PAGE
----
2010–11 Philippine floods
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In December 2010, strong rains in some places in the central part of Visayas and the eastern section of Luzon and Mindanao caused floods in the Philippines. By January 12, 2011, the National Disaster Risk Reduction and Management Council (NDRRMC) pegged those affected at 235,867 families or 1,230,022 people in 1,267 villages in 137 towns and 10 cities in 23 provinces.
|How long:||December 2010-Feruary 2011|
The causes of flood were blamed on a stationary front or called tail-end of a cold front and wind convergence. PAGASA reported that the cold front would pass at the places of Eastern Visayas and Central Visayas, along with the wind convergence.
The first reports of flooding were at the Bicol Region provinces of Albay and Sorsogon. In late December, Albay governor Joey Salceda had placed his province under a state of emergency after the rains caused the deaths of two people and the displacement of 4,000. He has also issued a mandatory evacuation on residents in affected areas. Fears of lahar flows from the recently active Mayon Volcano had been dismissed. In adjacent Sorsogon, 170 families had already been evacuated.
January 1 to 5Edit
At the start of the new year, the cold front moved to the central part of the Philippines, stretching a rain band from Southern Leyte to Misamis Oriental. PAGASA forecast more rain until January 6 in these areas. At least five deaths have been confirmed in these areas: three children died after being buried by a landslide in Saint Bernard, Southern Leyte, while two others drowned in the same province. The town and five other municipalities in the province had also been without power. Several towns in Eastern Samar and Northern Samar have also reported flooding. Elsewhere, minor landslides were reported in Hinabangan, Samar and Tacloban. In Cebu City, a flight going to Siargao had been canceled, and landslides have also been reported.
More than 2,000 people have been displaced in the Caraga due to the rains. A landslide claimed a life of a person in Monkayo, Compostela Valley, while three girls were reported missing in the area.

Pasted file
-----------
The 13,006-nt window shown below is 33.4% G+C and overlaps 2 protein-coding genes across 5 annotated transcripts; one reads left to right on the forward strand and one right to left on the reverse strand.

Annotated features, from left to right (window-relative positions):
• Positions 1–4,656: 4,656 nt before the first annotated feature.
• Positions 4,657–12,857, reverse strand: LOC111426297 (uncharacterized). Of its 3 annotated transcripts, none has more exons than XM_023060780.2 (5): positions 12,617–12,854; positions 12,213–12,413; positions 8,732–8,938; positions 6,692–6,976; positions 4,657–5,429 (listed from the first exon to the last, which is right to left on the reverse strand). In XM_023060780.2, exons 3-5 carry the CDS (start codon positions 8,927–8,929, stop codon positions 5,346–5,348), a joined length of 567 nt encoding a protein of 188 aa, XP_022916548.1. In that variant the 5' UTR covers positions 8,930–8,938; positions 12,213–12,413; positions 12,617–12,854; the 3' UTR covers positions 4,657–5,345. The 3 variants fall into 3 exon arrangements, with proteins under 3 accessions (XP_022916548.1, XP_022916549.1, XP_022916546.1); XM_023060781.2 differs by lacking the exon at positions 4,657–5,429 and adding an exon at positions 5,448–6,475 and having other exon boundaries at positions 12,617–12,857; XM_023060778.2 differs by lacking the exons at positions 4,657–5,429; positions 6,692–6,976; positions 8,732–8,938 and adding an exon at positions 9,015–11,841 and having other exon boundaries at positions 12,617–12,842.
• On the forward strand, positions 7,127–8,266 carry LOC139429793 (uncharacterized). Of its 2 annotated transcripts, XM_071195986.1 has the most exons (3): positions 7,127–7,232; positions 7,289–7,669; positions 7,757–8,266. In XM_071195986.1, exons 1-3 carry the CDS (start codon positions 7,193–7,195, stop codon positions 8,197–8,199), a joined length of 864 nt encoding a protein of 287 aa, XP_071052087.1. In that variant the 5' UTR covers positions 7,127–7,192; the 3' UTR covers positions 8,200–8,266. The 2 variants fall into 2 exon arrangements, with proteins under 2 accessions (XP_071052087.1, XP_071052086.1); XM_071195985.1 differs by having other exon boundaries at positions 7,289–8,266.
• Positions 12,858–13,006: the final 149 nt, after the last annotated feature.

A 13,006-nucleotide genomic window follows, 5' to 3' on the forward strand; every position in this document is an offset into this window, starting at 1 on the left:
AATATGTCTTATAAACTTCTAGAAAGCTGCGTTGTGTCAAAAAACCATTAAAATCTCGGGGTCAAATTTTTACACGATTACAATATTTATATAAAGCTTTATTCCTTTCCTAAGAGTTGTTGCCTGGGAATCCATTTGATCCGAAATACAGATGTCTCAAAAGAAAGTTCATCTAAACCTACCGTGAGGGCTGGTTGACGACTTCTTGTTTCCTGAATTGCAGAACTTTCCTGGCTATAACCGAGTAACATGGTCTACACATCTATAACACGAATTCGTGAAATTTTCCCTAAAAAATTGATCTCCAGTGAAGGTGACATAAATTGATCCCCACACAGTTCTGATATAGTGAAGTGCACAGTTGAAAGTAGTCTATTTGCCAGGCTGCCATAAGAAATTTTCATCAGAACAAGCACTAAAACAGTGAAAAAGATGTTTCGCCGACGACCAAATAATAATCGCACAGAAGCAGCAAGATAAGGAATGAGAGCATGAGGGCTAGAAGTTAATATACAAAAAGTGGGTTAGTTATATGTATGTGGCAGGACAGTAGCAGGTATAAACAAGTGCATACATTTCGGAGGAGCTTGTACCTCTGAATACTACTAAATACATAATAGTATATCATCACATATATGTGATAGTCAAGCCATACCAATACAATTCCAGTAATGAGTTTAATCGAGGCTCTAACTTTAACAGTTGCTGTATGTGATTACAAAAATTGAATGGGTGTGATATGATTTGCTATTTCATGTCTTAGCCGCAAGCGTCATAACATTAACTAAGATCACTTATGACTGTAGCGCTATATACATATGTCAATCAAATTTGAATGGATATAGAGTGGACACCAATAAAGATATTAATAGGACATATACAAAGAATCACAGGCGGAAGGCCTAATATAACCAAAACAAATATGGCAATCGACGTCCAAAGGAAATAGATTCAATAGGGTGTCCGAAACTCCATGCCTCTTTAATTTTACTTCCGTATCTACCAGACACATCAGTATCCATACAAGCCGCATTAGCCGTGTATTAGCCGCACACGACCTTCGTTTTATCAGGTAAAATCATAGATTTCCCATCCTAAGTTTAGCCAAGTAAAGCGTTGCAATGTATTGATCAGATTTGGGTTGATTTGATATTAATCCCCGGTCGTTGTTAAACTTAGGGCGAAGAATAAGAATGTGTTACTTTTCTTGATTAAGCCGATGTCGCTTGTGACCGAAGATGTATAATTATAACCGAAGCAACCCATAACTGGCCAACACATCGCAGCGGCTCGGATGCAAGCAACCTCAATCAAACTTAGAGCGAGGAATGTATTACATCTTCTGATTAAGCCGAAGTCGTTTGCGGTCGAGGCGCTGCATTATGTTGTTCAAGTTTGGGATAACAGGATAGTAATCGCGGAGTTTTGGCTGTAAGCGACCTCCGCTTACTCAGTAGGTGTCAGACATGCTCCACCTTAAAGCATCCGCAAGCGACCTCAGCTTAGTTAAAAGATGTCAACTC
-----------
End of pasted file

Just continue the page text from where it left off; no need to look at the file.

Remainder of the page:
January 6 to January 10Edit
On January 6, the cold front that affected Caraga and Eastern Visayas moved to Bicol and brought rains anew. This caused the evacuation of 8,200 people in the region.
By January 6, Butuan, Agusan del Sur towns of Bunawan and San Francisco, and Surigao del Sur were placed under state of calamity as additional seven deaths were recorded. Flood damage to government infrastructure in Caraga was at 141 million Philippine pesos (US$3.2 million).
More than 80% of the evacuees in Albay were sent home after conditions improved on January 7. Classes that were suspended on January 6 reopened the next day except for schools that were used as evacuation centers. Meanwhile, the floods subsided in Davao del Norte and Compostela Valley, but it destroyed the crops of some 2,100 farmers. The NDRRMC pegged the damages to agriculture and infrastructure nationwide at 183 million pesos (US$4.1 million).
January 23 to PresentEdit
As of January 23, 2010 the death toll from the floods has risen to 68 with 26 others still missing. Another causes of flooding was the Wind Convergence.On January 26 heavy rain bought by the northeast monsoon fall down Cebu.
Salceda urged PAGASA to assign names to weather systems that are not storms that cause disruptions. Secretary of Public Works and Highways (DPWH) Rogelio Singson also said in a DWIZ interview that PAGASA "should draw up a classification system, not just for typhoons but also for massive rainfall." PAGASA for their part had already installed automatic weather stations, and established a community-based early warning system.
The Communist Party of the Philippines (CPP), which had been in a decades-long insurgency, instructed its military arm the New People's Army to help in relief operations. The government and the CCP ended their ceasefire on January 3.
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